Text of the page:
The EC&M editorial canon: Don't operate in a vacuum
Keeping its finger on the industry’s pulse is an ongoing task for our editorial staff. In fact, it’s a must.
So how do we find out what’s hot and what’s not? Certainly, active participation in industry associations and standards-making groups helps. Take our National Electrical Code coverage, for example. Our Senior Editor Fred Hartwell is Principal Member and Secretary of NFPA Code Making Panel 9. Because of Fred’s “behind the scenes” activities, we’re able to take you into the code-making process—passing on the thinking behind NEC rules and their revisions.
Senior Editor Bob Morgan is a member of IEEE Working Group P1346, which is writing a new standard, Recommended Practice for Evaluating Electric Power System Compatibility with Electronic Process Equipment. It will be known as the Yellow Book. Bob sits on the judging panel for the American Consulting Engineers Council and is a member of the National Academy of Forensic Engineers.
Technical Editor Mark Lamendola is a board member of the Midwest Chapter of the Uninterruptible Uptime Users Group (UUUG) and was past keynote speaker at its conference. He’s also webmaster and newsletter editor for the Kansas City’s IEEE section.
Senior Editorial Consultant Joe Knisley is a member of the Illuminating Engineering Society, regularly attending the organization’s meetings and conferences. He keeps abreast of trends, such as indirect lighting, and problem areas, such as VDT glare. He’s also actively involved with BICSI and its activities in the voice/data and telecommunications industry.
Senior Editorial Consultant Bob Lawrie is a member of the NFPA 70B committee that worked on the pending new edition of this standard on electrical maintenance. He closely follows EASA (Electrical Apparatus Service Association) and its activities in motor repair and maintenance.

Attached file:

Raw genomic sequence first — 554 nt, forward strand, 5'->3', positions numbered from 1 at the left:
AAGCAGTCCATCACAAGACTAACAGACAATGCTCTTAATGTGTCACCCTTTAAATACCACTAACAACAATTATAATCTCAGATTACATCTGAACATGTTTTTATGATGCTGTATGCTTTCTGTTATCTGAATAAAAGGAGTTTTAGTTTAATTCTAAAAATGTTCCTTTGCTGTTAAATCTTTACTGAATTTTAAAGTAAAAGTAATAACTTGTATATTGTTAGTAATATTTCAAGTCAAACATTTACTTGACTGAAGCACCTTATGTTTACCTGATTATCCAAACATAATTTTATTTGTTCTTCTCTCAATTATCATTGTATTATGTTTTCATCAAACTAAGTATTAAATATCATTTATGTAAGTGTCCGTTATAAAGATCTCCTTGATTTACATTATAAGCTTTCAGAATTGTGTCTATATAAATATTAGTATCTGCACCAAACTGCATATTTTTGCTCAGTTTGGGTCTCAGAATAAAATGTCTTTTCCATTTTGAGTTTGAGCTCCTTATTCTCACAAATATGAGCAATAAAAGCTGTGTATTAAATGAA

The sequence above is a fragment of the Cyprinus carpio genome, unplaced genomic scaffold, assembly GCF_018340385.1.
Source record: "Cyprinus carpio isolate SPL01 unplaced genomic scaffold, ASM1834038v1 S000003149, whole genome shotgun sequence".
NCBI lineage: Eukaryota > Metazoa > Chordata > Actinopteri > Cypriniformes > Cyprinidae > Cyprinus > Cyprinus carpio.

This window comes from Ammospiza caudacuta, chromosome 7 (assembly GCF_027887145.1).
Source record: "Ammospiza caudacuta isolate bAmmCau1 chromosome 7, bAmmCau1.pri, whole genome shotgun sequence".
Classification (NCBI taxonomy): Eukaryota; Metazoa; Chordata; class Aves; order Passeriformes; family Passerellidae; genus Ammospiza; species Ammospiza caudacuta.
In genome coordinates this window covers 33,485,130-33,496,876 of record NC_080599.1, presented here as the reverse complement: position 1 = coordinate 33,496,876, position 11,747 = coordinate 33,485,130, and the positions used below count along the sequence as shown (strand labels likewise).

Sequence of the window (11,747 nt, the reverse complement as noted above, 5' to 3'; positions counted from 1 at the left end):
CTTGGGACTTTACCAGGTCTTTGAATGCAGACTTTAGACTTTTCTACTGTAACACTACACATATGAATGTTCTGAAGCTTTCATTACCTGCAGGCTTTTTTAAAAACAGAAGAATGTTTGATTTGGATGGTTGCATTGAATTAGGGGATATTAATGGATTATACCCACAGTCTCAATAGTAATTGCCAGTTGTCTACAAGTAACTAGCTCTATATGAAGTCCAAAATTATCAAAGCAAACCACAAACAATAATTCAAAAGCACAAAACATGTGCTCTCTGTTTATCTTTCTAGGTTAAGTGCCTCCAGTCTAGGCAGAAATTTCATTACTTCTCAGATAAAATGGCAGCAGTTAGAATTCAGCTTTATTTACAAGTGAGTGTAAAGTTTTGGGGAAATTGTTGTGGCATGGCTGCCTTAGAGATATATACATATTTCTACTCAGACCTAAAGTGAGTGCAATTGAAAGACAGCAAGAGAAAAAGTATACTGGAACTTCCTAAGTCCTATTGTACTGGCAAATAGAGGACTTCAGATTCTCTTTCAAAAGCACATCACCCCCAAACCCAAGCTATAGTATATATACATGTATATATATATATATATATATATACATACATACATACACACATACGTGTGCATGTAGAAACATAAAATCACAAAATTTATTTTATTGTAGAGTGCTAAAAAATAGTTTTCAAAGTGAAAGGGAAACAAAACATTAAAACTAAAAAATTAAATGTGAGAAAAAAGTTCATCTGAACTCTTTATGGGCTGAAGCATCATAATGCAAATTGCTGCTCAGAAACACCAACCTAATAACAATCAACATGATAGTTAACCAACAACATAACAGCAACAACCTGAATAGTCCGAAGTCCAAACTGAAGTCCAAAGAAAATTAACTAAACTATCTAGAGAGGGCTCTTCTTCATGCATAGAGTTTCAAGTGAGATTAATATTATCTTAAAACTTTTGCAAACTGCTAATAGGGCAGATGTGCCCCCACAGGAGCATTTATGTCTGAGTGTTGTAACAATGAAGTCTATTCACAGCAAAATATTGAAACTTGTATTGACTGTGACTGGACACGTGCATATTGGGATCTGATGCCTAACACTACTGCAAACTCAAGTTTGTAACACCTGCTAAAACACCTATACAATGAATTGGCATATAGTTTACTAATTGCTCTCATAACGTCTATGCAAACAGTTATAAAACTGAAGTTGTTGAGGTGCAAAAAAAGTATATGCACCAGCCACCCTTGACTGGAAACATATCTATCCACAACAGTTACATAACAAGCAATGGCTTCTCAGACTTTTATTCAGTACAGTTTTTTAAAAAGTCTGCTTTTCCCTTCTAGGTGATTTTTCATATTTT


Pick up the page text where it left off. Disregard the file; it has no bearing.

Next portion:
A new tool, and one that I’m very excited about, is the EC&M Editorial Advisory Board. It’s made up of two readers from each of our major reader categories (electrical engineers, electrical plant/facility maintenance people, and electrical contractors). Their job is to critique each article and department per issue. We’re not looking for “pats on the back.” Constructive criticism are the key words here. Important points are viability of topic, extent of coverage, technical accuracy, and overall interest. Also included are readability and ease of comprehension.
So who’s on the Advisory Board? People with hands-on experience in their respective field, that’s who. Representing the consulting engineering category are:
Paul E. Pritzker, P.E., Chairman of George Slack & Pritzker, Forensic Consulting Engineers, Canton, Mass., and joint founder and second president of the National Academy of Forensic Engineers.
Drew D. Daniels, P.E., Associate Partner and Chief Electrical Engineer for the Central Utilities Group, Syska & Hennessy, New York, N.Y. Representing the electrical plant/facility maintenance category are:
John Weber, Director of Building Facilities, LEGO Systems, Enfield, Conn.
Joseph A. Cannatelli, P.E., formerly Senior Advisor and Electrical Engineer, ARCO Chemical Co., Newtown Square, Pa. Representing the electrical contracting category are:
Donald A. Mountjoy, President and CEO, NEWCO Electric Co., Inc., Erie, Pa.
John R. Cleveland, Vice President, Cleveland Electric, Inc., Atlanta, Ga.
Each board member’s input (along with the information gathered from our other sources) will ensure our coverage of the electrical construction industry is current, accurate, and most importantly, useful to you.
Incidentally, if you have specific comments about the magazine, feel free to contact us. We’re extremely interested in what you have to say. For contact information, see the box at the end of Letters to the Editor or e-mail me at email@example.com.